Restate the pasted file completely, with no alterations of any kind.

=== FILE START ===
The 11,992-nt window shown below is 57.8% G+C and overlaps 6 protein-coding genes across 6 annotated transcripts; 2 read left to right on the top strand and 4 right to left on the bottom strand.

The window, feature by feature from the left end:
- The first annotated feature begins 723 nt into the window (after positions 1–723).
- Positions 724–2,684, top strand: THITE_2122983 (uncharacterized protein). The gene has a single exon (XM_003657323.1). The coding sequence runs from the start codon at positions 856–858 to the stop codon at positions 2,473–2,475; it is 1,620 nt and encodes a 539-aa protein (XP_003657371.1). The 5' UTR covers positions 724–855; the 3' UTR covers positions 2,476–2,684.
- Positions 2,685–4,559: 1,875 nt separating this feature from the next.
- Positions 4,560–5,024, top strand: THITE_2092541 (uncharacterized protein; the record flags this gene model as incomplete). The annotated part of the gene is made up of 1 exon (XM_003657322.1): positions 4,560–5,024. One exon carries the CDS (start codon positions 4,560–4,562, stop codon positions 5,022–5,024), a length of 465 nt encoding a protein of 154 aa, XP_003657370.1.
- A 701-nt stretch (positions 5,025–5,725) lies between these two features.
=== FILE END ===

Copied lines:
The 11,992-nt window shown below is 57.8% G+C and overlaps 6 protein-coding genes across 6 annotated transcripts; 2 read left to right on the top strand and 4 right to left on the bottom strand.

The window, feature by feature from the left end:
- The first annotated feature begins 723 nt into the window (after positions 1–723).
- Positions 724–2,684, top strand: THITE_2122983 (uncharacterized protein). The gene has a single exon (XM_003657323.1). The coding sequence runs from the start codon at positions 856–858 to the stop codon at positions 2,473–2,475; it is 1,620 nt and encodes a 539-aa protein (XP_003657371.1). The 5' UTR covers positions 724–855; the 3' UTR covers positions 2,476–2,684.
- Positions 2,685–4,559: 1,875 nt separating this feature from the next.
- Positions 4,560–5,024, top strand: THITE_2092541 (uncharacterized protein; the record flags this gene model as incomplete). The annotated part of the gene is made up of 1 exon (XM_003657322.1): positions 4,560–5,024. One exon carries the CDS (start codon positions 4,560–4,562, stop codon positions 5,022–5,024), a length of 465 nt encoding a protein of 154 aa, XP_003657370.1.
- A 701-nt stretch (positions 5,025–5,725) lies between these two features.